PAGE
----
Hurricane Preparedness

Hurricane on a Weather MapSince North Myrtle Beach is along the Atlantic Ocean, hurricanes are a natural disaster we need to prepare for. Hurricane Season runs from June until November, with the peak in late-August to October. Throughout history, hurricanes have been known to cause major damage and fatalities.

Hurricane Facts

  • Hurricanes Can Be Deadly. The deadliest hurricane to hit the United States was in 1900, in Galveston, Texas. 8,000 people were killed. The deadliest in South Carolina was The Sea Island Hurricane of 1893, killing between 1,000 to 2,000 people in Georgia and South Carolina (mostly Beaufort) combined. The deadliest hurricane in the last 50 years was Hurricane Katrina in 2005; a category 5 that hit parts of the gulf killing 1,500 people.
  • Hurricanes Can Be Powerful. The hurricane with the highest wind speed was Hurricane Camille in 1969, hitting a speed of 190 miles per hour. Hurricane Hugo in 1989, a category 5 that hit South Carolina the hardest, had wind speeds up to 140 miles per hour.
  • Hurricanes Can Be Costly. The costliest hurricane to hit the United States was Hurricane Katrina, costing a total of 108 billion dollars in damages. The costliest to hit South Carolina was Hurricane Hugo in 1989, totaling almost 6 billion in losses in South Carolina alone.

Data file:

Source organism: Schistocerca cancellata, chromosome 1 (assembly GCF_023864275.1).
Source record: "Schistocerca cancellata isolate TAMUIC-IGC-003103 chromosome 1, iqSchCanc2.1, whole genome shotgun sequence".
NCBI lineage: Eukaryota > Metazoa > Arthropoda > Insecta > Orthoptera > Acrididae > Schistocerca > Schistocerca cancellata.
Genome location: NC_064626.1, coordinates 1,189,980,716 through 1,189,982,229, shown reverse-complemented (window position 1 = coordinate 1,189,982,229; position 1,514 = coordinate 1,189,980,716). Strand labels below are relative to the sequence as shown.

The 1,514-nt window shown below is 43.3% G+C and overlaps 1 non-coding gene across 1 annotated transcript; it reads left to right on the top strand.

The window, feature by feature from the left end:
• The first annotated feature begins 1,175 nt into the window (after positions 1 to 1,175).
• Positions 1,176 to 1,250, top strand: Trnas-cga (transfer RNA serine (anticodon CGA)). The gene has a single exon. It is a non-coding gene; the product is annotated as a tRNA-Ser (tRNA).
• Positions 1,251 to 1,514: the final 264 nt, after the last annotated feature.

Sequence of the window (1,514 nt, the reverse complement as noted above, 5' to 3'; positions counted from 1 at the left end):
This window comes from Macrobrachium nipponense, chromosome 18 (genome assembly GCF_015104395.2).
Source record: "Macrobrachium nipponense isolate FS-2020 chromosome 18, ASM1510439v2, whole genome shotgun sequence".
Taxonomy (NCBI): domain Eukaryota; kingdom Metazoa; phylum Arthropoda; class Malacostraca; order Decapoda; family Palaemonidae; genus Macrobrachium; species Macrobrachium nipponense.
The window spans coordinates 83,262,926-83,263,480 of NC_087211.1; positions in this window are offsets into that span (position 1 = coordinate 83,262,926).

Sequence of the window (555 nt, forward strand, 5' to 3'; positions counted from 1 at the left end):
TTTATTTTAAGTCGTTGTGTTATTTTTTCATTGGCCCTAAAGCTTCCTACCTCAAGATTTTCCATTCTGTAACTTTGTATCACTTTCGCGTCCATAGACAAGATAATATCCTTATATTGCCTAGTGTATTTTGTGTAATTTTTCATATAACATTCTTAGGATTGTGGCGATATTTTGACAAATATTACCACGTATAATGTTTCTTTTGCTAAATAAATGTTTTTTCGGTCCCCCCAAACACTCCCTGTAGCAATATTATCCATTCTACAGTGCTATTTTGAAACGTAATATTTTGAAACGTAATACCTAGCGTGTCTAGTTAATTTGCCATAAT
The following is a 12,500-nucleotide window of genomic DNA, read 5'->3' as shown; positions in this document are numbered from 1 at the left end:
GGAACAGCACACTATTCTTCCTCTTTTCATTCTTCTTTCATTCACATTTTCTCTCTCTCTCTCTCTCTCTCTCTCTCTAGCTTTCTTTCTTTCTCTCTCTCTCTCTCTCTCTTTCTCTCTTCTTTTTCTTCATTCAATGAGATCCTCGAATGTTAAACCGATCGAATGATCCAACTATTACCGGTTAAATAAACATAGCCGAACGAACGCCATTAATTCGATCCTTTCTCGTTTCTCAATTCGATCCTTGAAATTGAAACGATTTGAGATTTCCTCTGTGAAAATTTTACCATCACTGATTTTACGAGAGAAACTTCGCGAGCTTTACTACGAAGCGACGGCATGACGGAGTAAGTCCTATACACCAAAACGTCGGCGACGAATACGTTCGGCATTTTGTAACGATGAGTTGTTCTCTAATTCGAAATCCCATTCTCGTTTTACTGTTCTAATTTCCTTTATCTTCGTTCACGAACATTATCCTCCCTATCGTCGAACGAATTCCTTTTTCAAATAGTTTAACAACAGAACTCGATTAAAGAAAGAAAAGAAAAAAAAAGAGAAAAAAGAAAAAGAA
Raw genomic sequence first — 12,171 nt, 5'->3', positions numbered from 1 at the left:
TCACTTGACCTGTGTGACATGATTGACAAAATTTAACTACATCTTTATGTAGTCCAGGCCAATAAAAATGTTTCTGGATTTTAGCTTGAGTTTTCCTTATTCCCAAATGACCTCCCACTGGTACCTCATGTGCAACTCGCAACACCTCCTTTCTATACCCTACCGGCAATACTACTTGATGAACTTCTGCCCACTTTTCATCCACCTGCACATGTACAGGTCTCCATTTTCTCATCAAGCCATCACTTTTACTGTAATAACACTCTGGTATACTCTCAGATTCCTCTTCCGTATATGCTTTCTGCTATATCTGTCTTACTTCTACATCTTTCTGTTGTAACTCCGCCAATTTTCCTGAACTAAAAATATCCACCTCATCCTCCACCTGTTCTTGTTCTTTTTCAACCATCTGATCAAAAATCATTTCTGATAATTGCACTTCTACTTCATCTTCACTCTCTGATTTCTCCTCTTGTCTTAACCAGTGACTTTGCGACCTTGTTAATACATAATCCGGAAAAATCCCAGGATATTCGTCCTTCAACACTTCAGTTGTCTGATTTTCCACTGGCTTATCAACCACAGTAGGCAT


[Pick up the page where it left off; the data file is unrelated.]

With some simple precautions and being prepared, we can be sure to stay safe during hurricane seasons. Here’s a few lists of things to do and have on hand in case of a major hurricane. Remember, in the event of a major hurricane, always tell your loved ones you are safe!

  1. Before the Storm
  2. During the Storm
  3. After the Storm
  4. Have an Emergency Kit
  • Be sure to board up any windows and doors using plywood.
  • Listen to the radio weather stations; keep up to date with the latest info on flood warnings and wind warnings.
  • Be sure your Emergency Kit is fully stocked.
  • Bring in anything that can be picked up by the wind from outside: 
    • Grills
    • Bikes
    • Patio furniture
    • Flower pots
    • Yard art
    • If it can’t be brought in (Swing sets, trampolines, etc.) try to chain them down or use sandbags to hold them in place.
  • Turn all refrigerators and freezers to the coldest setting. Try to avoid opening and closing a lot. This way, if the power goes out, your food can try and last longer.
  • Turn off propane tanks and unplug small appliances.
  • Fill your car’s gas tank. In case of an evacuation, this means you can head out without stopping.
  • Talk with members of your household and create an evacuation plan of your own. Planning and practicing your evacuation plan minimizes confusion and fear during the event.
  • Evacuate if advised by authorities. Be careful to avoid flooded roads and washed out bridges.
  • Review evacuation routes; make sure to have a map ready to go to avoid being lost.